“Democrats are on board with fixing business tax incentives like R&D expensing as long as Congress also passes support for the most vulnerable children and families on the same scale,” said Mr. Wyden, Oregon Democrat.
Mr. Wyden said that business tax benefits could move alongside a revived child tax credit expansion. The expanded tax credit, a COVID-era provision that gave parents with children under the age of six upwards of $300 a month, is a non-starter for Republicans.
Even if Republicans accept more child tax credits, plenty of other provisions within the GOP tax package likely make it unacceptable for Democrats. The biggest point of contention will be the GOP‘s push to pay for the tax cuts by rescinding more than $200 billion in green energy tax credits from Mr. Biden‘s climate law.
“It goes without saying that repealing landmark clean energy incentives from the Inflation Reduction Act is a nonstarter in the Senate,” said Mr. Wyden.
Democrats are also likely to oppose the bill’s repeal of a super fund tax on petroleum and the cancellation of electric vehicle tax credits that Republicans say have “ballooned in cost by over 700 percent since last year.”
“While Americans are sheltering inside to avoid the fallout of climate-spurred wildfires, Republicans think now is a good time to repeal the largest climate investment in our history to pay for their corporate handouts,” said Rep. Richard Neal of Massachusetts, the top Democrat on the Ways and Means Committee.
Democrats are not the only obstacle to the tax cut package. First, the legislation needs to garner enough support in the fractured House Republican Conference to pass the chamber.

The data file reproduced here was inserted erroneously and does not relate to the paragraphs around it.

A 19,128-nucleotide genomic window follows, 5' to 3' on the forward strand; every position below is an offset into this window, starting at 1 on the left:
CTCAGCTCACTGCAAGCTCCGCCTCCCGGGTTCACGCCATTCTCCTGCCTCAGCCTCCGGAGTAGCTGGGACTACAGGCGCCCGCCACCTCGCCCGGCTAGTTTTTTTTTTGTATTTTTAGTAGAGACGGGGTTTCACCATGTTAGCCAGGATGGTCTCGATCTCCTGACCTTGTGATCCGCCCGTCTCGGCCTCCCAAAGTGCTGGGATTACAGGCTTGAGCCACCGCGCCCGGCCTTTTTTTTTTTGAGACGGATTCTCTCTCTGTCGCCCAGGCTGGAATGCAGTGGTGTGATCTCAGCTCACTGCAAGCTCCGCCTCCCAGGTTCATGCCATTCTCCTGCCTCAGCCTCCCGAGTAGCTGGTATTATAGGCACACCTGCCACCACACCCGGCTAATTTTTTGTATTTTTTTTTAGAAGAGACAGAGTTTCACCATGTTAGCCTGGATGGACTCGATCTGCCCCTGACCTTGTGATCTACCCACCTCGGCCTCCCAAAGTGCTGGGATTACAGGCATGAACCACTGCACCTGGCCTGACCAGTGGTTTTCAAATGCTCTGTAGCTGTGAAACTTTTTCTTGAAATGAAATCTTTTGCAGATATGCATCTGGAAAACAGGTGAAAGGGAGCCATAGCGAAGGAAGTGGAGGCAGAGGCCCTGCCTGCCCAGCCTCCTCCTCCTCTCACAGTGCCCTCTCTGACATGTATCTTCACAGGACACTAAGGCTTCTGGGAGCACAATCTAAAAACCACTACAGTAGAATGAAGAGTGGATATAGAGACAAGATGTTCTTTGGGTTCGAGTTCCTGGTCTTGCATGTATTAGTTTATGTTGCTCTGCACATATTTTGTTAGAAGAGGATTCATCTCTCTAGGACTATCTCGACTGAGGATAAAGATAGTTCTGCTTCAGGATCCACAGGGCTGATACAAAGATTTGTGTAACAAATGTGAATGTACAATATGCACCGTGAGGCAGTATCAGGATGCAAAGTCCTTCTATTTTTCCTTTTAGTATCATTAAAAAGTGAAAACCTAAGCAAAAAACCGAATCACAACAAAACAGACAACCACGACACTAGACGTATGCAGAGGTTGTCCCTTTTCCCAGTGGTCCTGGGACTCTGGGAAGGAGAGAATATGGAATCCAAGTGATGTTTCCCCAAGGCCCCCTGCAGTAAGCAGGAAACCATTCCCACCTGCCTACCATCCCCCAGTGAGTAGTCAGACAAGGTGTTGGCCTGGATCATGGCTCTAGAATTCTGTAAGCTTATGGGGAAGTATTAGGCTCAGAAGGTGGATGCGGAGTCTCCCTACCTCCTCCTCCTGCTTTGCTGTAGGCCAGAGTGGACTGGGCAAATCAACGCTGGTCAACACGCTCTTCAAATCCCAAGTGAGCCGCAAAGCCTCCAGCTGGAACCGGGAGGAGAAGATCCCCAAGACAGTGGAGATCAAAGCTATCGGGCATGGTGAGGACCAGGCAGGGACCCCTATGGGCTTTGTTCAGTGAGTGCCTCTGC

Speaker Kevin McCarthy can only lose four votes on any legislation before having to rely on Democrats. At the moment, there are more than a dozen moderate House Republicans from high-tax blue states who are on the fence.
Their concern stems from the bill not addressing the level of state and local tax or SALT deductions. SALT allows taxpayers to write off certain taxes they pay to state and local governments.
It once provided significant relief in states such as New York and California, where property taxes and other fees are high. The Trump-era tax cuts capped the deduction to $10,000 per year.
“I won’t support any tax bill that doesn’t adequately address SALT,” said Rep. Mike Garcia, California Republican. “It doesn’t have to be a full removal, but it needs to be something.”
However, restoring the credit could make the tax package all the more difficult to pass given the spending limits imposed by the debt limit deal struck last month by Mr. McCarthy and Mr. Biden.
Under the deal, domestic spending will be flat for the upcoming fiscal year while boosting defense spending by three percentage points. It also put a 1% cap on spending growth next year.
The Joint Economic Committee estimates the tax package would cost $21 billion over the next decade, but only if the GOP succeeds in rescinding $216 billion worth of green energy tax credits.
Without the green energy clawback, the total cost of the $237 billion tax cut package could run afoul of the debt limit agreement.